Microsoft puts a tilt on the mouse wheel

Microsoft is reinventing the mouse wheel, adding "Tilt Wheel Technology" for horizontal scrolling and smoothing the vertical scroll motion, the company said Tuesday.

The tilting wheel allows a user to scroll left and right as well as up and down without having to use the on-screen navigation bars. This can be handy when working on a large spreadsheet or trying to view an unwieldy Web site, Microsoft said in a flyer announcing its discovery.

Microsoft is planning to launch three mice with the new tilting wheel on Sept. 3, one corded and two cordless operating at 27MHz, a company spokeswoman said. The mice will also have a feature that lets users toggle between open applications on a PC by pressing down on the wheel, she said.

Eight out of every ten mice sold in the U.S. has a scroll wheel, according to Microsoft, which cited research by NPD Techworld. However, users want more, Microsoft said. The vendor said it found strong demand for horizontal scrolling in its own research.

Microsoft rival Logitech Inc. is happy that Microsoft is following suit with a button to switch between applications, a feature Logitech introduced a year ago, but isn’t too convinced about demand for horizontal scrolling.

"It is not to say that horizontal scrolling is good or bad, but the things that customers say they want to do with their mouse are the things we have already implemented," said Lloyd Klarke, a senior product manager with Logitech.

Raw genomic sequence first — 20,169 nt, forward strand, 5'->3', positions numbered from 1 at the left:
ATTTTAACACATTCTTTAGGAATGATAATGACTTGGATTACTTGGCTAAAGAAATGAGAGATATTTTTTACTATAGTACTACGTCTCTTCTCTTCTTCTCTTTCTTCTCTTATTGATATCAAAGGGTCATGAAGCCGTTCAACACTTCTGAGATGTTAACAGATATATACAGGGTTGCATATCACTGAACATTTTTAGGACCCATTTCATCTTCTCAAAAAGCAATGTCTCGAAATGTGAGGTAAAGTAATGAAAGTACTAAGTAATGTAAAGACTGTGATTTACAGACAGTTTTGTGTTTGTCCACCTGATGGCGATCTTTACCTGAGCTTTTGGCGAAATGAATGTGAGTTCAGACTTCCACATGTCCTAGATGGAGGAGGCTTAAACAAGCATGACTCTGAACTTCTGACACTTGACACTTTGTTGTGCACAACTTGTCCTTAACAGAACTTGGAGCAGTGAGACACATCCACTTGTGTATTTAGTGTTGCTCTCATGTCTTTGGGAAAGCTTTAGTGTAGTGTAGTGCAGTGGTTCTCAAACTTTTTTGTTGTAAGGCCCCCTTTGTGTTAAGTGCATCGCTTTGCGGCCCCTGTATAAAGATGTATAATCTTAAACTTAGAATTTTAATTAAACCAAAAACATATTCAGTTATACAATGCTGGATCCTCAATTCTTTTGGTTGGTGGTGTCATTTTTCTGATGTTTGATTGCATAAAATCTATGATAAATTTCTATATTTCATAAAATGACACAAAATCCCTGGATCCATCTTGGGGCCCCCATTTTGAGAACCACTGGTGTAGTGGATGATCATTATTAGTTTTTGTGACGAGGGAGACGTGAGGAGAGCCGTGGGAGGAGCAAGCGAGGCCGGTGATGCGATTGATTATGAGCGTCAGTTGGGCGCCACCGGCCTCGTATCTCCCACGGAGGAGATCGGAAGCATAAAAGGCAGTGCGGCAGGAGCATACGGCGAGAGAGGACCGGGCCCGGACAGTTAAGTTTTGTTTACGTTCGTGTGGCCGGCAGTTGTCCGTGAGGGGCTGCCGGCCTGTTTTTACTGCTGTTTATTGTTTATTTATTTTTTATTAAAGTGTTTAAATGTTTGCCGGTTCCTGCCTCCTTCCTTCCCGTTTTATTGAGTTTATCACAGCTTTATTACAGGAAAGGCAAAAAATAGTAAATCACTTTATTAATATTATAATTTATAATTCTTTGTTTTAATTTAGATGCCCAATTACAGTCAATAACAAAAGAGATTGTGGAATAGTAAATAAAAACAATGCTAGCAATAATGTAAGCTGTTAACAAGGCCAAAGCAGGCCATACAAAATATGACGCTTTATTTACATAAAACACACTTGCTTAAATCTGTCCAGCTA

Klarke also said there is a clear purpose for the "clicks" a user feels when scrolling vertically.

With Microsoft's new wheel there are no clicks when scrolling up and down. Logitech studied the clicks and found them key to the scrolling experience, Klarke said.

"Customers need some sort of click to know that they are moving to the next line. What they don’t want is either absent or overemphasized clicks. We spent a long time measuring to get the right feel," he said.

The new Microsoft mice will be sold worldwide. Further product and pricing details will be announced at launch. Pricing is expected to be in line with Microsoft's current mouse portfolio, which ranges from US$34.95 to $44.95 for corded and 27MHz cordless mice. Microsoft's Bluetooth mouse costs $84.95, according to Microsoft.

Before Microsoft launches its products, three new Logitech mice will hit the stores. These new mice in the Click series sport new designs but no new features and range in price from $24.95 for a corded version to $49.95 for a cordless version with many features, Klarke said.

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